DECLUTTER: Herald photographer Simone De Peak, left. One Direction’s Harry Styles was last seen at Waikiki, and right, letting go of a unique opener. Picture: Simone De PeakNEWCASTLE Herald photographer extraordinaire Simone De Peak has been decluttering her life.
Today she ends her year-long odyssey.
Simone has been documenting her experiences of discarding personal possessions at theherald苏州美甲美睫培训学校.au and her @simonedepeak Instagram account.
‘‘I’ve been a collector all my life,’’ she told Topics.
‘‘There’s generations in my family where we’ve all collected something – I’ve inherited that gene, I guess.’’
Simone’s journey, called ‘‘365 days of decluttering’’, involved taking a photograph of an item each day, before discarding it.
‘‘If I went on holidays, I took items with me,’’ she said.
She folded a life-size Harry Styles (of boy band One Direction) cardboard cutout in her suitcase on a trip to Hawaii and left it on a deckchair on Waikiki Beach.
She purchased the cutout while covering a story of a One Direction merchandise caravan in Newcastle.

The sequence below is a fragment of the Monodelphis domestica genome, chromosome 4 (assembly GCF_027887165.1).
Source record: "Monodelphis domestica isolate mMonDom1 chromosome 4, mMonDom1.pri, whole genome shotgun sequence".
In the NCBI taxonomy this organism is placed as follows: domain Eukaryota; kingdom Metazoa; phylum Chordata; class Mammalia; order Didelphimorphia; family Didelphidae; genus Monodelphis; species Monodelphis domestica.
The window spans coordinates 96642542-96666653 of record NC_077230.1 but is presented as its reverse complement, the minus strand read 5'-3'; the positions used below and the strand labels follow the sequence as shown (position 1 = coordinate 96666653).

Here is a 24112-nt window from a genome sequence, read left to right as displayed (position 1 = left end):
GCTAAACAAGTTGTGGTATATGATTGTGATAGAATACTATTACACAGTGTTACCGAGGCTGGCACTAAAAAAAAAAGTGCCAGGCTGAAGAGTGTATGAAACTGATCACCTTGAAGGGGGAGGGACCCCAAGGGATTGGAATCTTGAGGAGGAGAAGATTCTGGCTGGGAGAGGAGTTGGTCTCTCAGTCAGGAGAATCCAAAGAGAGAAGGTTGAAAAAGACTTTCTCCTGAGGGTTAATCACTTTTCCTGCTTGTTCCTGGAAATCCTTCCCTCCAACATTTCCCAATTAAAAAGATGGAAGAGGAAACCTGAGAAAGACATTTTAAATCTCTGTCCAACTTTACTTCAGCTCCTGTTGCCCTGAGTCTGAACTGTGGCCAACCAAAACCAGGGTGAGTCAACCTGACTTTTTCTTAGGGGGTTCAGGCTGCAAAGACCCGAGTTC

Another highlight was leaving behind a kangaroo scrotum wine-bottle opener on a roadtrip to Byron Bay.
‘‘I decluttered it next to a kangaroo roadkill,’’ Simone said.
‘‘Boy did I get some looks taking a photo of that.’’
As well as discarding items in interesting places, friends and colleagues claimed some, others were sold at markets and some went to op-shops.
So how does she feel now her journey is at an end?
‘‘It’s been quite a cleansing experience – almost like a weight lifted off me,’’ she said.
‘‘Sometimes I think possessions can bog you down.’’
WHEN Topics columnist Tim Connell visited the forementioned One Direction merchandise truck in Newcastle last January, he was informed he resembled band member Niall. Actually, I think Tim is much better looking than Niall. And I’m not just being nice to Tim to make him think I’m doing a good job in his absence.
KAREN PHILLIP: The family therapist has offered tips for the new year.
AT the risk of this Topics column heading in only one direction (a dad joke, if I’ve ever heard one), we’ll move on to discuss New Year’s resolutions.
Caves Beach family therapist Karen Phillip told Topics: ‘‘The new year is the time we reassess our position and make a committed effort to change or improve ourselves or life.
‘‘We can look at past issues and decide we will no longer tolerate the same behaviours of others or even ourselves.’’
The problem is, most resolutions are discarded by February, she says.
So what can people do to make their resolution stick?
Dr Phillip says we should: analyse what we want to change and set a time frame to achieve it; write down a resolution and put it on the fridge or somewhere where it will be seen; determine steps to fulfil the goal; involve others to keep us accountable; focus on the end result.
Doesn’t sound too hard, does it?